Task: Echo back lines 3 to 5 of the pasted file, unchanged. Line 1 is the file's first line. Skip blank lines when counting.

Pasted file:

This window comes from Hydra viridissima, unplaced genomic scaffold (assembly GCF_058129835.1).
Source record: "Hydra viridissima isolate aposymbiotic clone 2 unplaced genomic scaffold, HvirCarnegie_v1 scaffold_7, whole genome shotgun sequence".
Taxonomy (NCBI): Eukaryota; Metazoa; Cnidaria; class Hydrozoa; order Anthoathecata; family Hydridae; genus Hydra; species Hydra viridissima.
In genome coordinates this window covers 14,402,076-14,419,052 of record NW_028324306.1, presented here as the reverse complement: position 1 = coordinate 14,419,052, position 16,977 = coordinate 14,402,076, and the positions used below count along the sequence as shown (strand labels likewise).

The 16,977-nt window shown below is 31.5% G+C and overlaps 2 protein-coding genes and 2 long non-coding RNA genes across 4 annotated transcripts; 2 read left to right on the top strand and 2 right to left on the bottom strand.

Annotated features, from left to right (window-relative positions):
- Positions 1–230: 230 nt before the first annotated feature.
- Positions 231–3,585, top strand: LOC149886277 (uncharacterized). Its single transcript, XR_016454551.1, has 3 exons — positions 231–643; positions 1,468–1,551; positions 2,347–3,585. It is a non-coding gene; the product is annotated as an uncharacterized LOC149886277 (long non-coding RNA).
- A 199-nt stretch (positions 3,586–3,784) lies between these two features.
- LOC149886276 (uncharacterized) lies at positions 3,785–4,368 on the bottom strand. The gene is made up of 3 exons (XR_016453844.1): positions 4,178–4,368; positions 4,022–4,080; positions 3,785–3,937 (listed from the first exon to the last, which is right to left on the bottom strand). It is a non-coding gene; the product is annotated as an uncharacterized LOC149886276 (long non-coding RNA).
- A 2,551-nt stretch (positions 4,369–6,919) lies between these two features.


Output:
Taxonomy (NCBI): Eukaryota; Metazoa; Cnidaria; class Hydrozoa; order Anthoathecata; family Hydridae; genus Hydra; species Hydra viridissima.
In genome coordinates this window covers 14,402,076-14,419,052 of record NW_028324306.1, presented here as the reverse complement: position 1 = coordinate 14,419,052, position 16,977 = coordinate 14,402,076, and the positions used below count along the sequence as shown (strand labels likewise).

The 16,977-nt window shown below is 31.5% G+C and overlaps 2 protein-coding genes and 2 long non-coding RNA genes across 4 annotated transcripts; 2 read left to right on the top strand and 2 right to left on the bottom strand.